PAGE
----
The best part of last summer for 9-year-old Joey was swimming each week and playing games at the Y’s Adventure Day Camp.
“Last year’s day camp at the Y provided a sense of normalcy for Joey,” said Jasmine, mother of Joey (9), Jair (5), and Jasmine (3).
Amidst the shutdowns and isolation of the Covid-19 pandemic, children’s mental health crises increased.
Data from the CDC shows an alarming increase in emergency hospital visits for mental health concerns for children. From March to October 2020, hospitals across the country saw a rise of over 24 percent for children ages 5 to 11 and 31 percent for those ages 12 to 17 years old compared to 2019.
Children have been part of families reeling from job losses, struggling with virtual schedule overload, and even grieving the loss of relatives. Cabin fever exacerbated these struggles and family conflicts, and closed schools left many children isolated from their support systems of friends and teachers.
“Parents would call to see if we had any programs available because they wanted to get their children out of the house and active,” said Jamila Coulson, YMCA Youth and Adult Program Director. “When I would mention the available programs, I could feel “tears of joy” coming from them. The kids were so happy to be able to work with other children.”
Looking for ways to get her children and herself outside of their home and active safely, Jasmine said her family signed up for all types of youth programs at the Redlands and Highland Y. From registering her 3-year-old, Jasmine, up for swimming and ballet to Joey joining street hockey and martial arts. “The classes were smaller. It was perfect,” says Jasmine.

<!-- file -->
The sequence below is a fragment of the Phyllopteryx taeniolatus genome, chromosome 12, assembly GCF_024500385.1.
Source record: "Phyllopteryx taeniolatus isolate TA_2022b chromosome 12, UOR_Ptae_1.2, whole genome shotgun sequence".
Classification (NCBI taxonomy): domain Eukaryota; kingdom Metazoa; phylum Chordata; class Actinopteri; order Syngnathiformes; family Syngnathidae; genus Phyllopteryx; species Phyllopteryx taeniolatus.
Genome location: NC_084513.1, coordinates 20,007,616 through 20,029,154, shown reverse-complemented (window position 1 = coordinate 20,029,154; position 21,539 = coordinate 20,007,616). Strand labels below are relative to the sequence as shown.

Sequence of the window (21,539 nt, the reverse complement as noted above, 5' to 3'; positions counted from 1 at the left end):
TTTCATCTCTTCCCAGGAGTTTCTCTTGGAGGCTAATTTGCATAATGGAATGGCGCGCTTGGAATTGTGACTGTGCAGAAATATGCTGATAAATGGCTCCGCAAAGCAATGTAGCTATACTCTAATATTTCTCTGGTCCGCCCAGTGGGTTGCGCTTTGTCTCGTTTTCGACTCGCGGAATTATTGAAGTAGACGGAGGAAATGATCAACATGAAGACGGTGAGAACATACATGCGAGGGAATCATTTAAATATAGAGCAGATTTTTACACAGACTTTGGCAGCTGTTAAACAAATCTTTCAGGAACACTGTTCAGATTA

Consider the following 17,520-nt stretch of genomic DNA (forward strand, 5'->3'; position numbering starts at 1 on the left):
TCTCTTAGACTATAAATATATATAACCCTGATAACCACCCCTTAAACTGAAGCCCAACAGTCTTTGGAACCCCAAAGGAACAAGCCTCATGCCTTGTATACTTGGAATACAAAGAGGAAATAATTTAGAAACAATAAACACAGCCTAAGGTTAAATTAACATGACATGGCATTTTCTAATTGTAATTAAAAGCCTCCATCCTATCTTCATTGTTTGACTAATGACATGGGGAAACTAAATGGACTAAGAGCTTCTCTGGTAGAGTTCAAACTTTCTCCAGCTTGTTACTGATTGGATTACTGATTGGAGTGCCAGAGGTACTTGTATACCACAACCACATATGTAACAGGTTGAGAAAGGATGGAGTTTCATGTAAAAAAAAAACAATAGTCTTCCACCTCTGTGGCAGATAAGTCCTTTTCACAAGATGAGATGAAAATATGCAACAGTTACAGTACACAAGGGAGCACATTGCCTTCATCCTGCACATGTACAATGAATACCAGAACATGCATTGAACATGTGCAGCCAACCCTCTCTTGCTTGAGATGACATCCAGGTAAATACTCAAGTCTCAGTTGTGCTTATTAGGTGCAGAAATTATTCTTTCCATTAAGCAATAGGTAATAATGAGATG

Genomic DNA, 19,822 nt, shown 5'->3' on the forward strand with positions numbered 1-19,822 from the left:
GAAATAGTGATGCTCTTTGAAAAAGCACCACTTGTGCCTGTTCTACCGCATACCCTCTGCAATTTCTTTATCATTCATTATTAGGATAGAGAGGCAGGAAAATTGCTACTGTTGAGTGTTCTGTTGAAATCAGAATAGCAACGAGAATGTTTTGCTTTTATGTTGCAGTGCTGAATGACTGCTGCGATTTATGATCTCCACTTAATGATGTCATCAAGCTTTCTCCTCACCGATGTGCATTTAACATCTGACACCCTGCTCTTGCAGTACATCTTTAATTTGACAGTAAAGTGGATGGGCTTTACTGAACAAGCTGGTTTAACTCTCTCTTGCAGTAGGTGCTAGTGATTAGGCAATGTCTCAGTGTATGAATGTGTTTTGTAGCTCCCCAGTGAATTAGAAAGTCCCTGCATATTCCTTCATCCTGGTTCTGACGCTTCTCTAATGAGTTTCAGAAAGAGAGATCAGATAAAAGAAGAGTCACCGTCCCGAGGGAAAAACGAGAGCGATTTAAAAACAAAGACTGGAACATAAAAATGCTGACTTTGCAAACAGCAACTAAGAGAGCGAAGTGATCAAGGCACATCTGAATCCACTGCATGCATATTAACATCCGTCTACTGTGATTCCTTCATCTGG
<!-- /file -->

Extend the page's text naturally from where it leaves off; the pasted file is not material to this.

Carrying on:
“The Y was one of the only places that offered activities and sports outdoors for the kids, and even for me to be able to workout. It was a life-saver,” shared Jasmine. “Without it, I would have been more stressed as a parent.”
According to Psychology Today, children and adolescents report many positive physical and mental benefits from sports. For example, they have lower obesity rates, lower use of tobacco, alcohol, and illicit drugs, higher graduation rates, and fewer struggles with mental health than their non-athlete peers.1
“Without the outlets at the Y, my kids would have been negatively impacted mentally,” said Jasmine.
Emilie Gleisberg, YMCA Circus and Sports Director, says parents have mentioned the difference they see in their kids after being back in programs, specifically with their social skills. “Their kids are lighting back up at home again, they want to be active on their own time, and they’re excited to see friends each week at the YMCA,” said Emilie.
“The YMCA is a great facility for kids’ activities, to learn sports that are safe and fun, and learn good values. It’s an organization that helps you out when you are in need,” shared Jasmine.
With the help of Financial Assistance last year, 315 children were able to get active with Y youth sports. All children deserve the opportunity to come to the Y and be a part of the team, like Joey. Every donation to the YMCA of the East Valley helps support individuals and families in our community to lead a healthier life in body, mind, and spirit.
Approximately 1 in 4 youths experiences a mental health disorder in a given year.2
- Psychology Today. June 21, 2021.
- CDC. November 13, 2020.